Highlight in History
On Nov. 2, 1962, President John F. Kennedy delivered a brief statement to the nation in which he said that aerial photographs had confirmed that Soviet missile bases in Cuba were being dismantled, and that “progress is now being made toward the restoration of peace in the Caribbean.”
On this date
In 1783, Gen. George Washington issued his Farewell Orders to the Armies of the United States near Princeton, N.J.
In 1795, the 11th president of the United States, James Knox Polk, was born in Mecklenburg County, N.C.
In 1865, the 29th president of the United States, Warren Gamaliel Harding, was born near Marion, Ohio.
In 1889, North Dakota and South Dakota became the 39th and 40th states.
In 1917, British Foreign Secretary Arthur Balfour issued a declaration expressing support for a “national home” for the Jews in Palestine.
In 1936, the British Broadcasting Corp. inaugurated “high-definition” television service from Alexandra Palace in London.
In 1947, Howard Hughes piloted his huge wooden flying boat, the Hughes H-4 Hercules (derisively dubbed the “Spruce Goose” by detractors), on its only flight, which lasted about a minute over Long Beach Harbor in California.
In 1948, President Harry S. Truman surprised the experts by winning a narrow upset over Republican challenger Thomas E. Dewey.
In 1959, former game show contestant Charles Van Doren admitted to a House subcommittee that he’d been given questions and answers in advance when he appeared on NBC’s “Twenty-One.”
In 1963, South Vietnamese President Ngo Dihn Diem (noh ding ZEE’-em) was assassinated in a military coup.
In 1979, black militant JoAnne Chesimard escaped from a New Jersey prison, where she’d been serving a life sentence for the 1973 slaying of New Jersey state trooper Werner Foerster. (Chesimard, who took the name Assata Shakur, is believed to be living in Cuba.)
In 1992, movie producer Hal Roach died in Los Angeles at age 100.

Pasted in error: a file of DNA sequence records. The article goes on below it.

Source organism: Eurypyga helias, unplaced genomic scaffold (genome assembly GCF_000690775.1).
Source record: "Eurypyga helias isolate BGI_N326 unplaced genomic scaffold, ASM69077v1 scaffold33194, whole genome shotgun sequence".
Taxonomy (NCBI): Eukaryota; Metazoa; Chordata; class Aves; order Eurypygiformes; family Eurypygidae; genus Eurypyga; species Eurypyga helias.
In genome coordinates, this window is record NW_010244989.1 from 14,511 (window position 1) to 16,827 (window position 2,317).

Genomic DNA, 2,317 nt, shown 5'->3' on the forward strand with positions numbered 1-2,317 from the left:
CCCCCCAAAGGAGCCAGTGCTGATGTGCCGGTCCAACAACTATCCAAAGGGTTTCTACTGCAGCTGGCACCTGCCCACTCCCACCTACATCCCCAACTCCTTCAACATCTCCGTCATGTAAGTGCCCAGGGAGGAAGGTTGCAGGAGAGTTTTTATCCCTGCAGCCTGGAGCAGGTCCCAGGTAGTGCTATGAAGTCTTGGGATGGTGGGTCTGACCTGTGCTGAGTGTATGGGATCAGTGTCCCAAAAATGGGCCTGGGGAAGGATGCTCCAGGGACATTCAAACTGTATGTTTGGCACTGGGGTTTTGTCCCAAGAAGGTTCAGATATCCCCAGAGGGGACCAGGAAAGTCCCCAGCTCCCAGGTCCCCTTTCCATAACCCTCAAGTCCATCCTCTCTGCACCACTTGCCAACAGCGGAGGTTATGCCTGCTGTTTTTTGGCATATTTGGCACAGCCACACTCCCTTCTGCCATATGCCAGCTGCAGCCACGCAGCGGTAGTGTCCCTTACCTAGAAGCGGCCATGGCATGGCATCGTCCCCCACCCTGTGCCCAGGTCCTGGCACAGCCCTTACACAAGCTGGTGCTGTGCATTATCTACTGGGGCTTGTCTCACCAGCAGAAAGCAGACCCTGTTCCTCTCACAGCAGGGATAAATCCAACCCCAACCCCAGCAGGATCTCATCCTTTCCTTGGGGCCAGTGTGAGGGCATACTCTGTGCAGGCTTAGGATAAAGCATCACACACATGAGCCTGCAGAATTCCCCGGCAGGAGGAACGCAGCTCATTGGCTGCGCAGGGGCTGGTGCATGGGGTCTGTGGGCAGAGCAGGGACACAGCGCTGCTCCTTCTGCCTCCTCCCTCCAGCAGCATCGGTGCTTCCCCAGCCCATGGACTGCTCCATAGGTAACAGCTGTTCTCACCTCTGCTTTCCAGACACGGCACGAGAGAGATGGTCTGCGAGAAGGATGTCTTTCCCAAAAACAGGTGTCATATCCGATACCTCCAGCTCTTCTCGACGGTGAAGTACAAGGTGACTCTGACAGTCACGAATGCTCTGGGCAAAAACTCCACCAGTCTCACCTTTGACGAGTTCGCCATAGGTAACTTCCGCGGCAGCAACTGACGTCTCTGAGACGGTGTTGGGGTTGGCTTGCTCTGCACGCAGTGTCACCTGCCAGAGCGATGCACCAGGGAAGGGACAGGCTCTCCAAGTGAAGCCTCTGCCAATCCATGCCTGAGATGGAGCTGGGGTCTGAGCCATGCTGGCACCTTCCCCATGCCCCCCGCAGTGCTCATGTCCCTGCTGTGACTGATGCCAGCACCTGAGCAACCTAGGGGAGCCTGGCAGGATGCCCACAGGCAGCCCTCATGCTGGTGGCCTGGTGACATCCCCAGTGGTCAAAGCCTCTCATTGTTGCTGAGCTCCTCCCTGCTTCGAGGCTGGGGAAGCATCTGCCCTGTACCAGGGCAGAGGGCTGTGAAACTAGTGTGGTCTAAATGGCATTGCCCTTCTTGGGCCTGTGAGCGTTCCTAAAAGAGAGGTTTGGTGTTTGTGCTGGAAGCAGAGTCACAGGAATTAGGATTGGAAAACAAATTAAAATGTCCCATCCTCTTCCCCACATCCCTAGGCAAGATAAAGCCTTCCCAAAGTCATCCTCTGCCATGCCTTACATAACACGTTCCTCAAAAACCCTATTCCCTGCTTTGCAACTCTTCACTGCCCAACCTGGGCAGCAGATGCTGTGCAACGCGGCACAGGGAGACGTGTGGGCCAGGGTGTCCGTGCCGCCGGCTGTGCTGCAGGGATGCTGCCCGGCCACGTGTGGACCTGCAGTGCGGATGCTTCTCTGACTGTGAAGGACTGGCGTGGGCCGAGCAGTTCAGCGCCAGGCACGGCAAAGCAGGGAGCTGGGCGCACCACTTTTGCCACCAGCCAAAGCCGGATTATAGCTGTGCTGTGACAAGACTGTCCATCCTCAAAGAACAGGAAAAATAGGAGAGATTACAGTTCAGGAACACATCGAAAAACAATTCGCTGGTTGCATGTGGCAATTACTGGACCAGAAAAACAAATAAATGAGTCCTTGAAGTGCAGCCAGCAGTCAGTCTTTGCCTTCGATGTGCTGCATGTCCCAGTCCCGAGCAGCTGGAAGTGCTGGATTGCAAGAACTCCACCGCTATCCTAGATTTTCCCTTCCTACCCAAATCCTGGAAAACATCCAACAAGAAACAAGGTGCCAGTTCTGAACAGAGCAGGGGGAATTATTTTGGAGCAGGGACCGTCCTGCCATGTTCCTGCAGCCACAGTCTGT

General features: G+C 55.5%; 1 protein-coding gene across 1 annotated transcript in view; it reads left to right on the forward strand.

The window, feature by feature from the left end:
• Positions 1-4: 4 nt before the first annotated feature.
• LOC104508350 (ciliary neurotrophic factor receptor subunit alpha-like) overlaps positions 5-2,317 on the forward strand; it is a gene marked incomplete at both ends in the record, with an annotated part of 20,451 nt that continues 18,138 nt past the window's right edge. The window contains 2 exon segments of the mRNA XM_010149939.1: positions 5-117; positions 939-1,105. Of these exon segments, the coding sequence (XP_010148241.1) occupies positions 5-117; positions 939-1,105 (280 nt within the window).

Ten years ago
President George W. Bush called Iraqi leader Saddam Hussein a “dangerous man” with links to terrorist networks, and said that U.N. inspections for weapons of mass destruction were critical.
Five years ago
Speaking at a graduation ceremony at Fort Jackson, S.C., President George W. Bush said U.S. military deaths had fallen to their lowest levels in 19 months and the Iraqi people were slowly “taking back their country” in the wake of the American troop buildup there. Michael Mukasey drew closer to becoming attorney general after two key Senate Democrats, Charles Schumer and Dianne Feinstein (FYN’-styn), said they would vote for him despite his refusal to say whether waterboarding was torture. Choreographer Igor Moiseyev, who transformed folk dance into a legitimate art, died in Moscow at age 101.
One year ago
The Congressional Gold Medal was awarded to some 19,000 Japanese-Americans who’d served in the 100th Infantry Battalion, the 442nd Regimental Combat Team and the Military Intelligence Service.
Highlight in History
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Three car collision on Gornto
Three car collision on Gornto
US home prices rise just 0.2 percent in October
A measure of U.S. home prices rose only modestly in October, adding to signs that prices have stabilized after big gains earlier this year
Real estate data provider CoreLogic said Tuesday that prices increased 0.2 percent in October from September.
U.S.: Patience with Sri Lanka could ‘wear thin’
International patience could wear thin with Sri Lanka unless it takes action to address allegations of atrocities during the island nation’s civil war, the top U.S. diplomat for South Asia said Tuesday.
Union official says NYC train engineer ‘nodded’
An engineer whose speeding commuter train ran off the rails along a curve, killing four people, nodded at the controls just before the wreck, and by the time he caught himself it was too late, a union official said Tuesday.
Today in History
In 1783, Gen. George Washington bade farewell to his Continental Army officers at Fraunces Tavern in New York.
NTSB: Train going too fast at curve before wreck
A commuter train that derailed over the weekend, killing four passengers, was hurtling at 82 mph as it entered a 30 mph curve, a federal investigator said Monday.
Amazon.com sees delivery drones as future
Amazon is working on a way to get packages to customers in 30 minutes or less — via self-guided drone.
Long-running societal divide fuels Thai conflict
Both the protesters on the streets of Bangkok and the Thai government pleading for them to go home say they’re on the side of democracy, but that is not what their increasingly dangerous conflict is about. This is a fight about power, and who ought to have it.
Fast-food strikes aim at 100 US cities
Fast-food workers in about 100 cities will walk off the job on Thursday, organizers say, which would mark the largest effort yet in a push for higher pay.
$27 million Powerball winner dies penniless
David Lee Edwards, an out-of-work ex-con who won millions in a Powerball lottery 13 years ago, died penniless Saturday in a hospice care center here, a victim of hard and fast living that resulted from his sudden riches.
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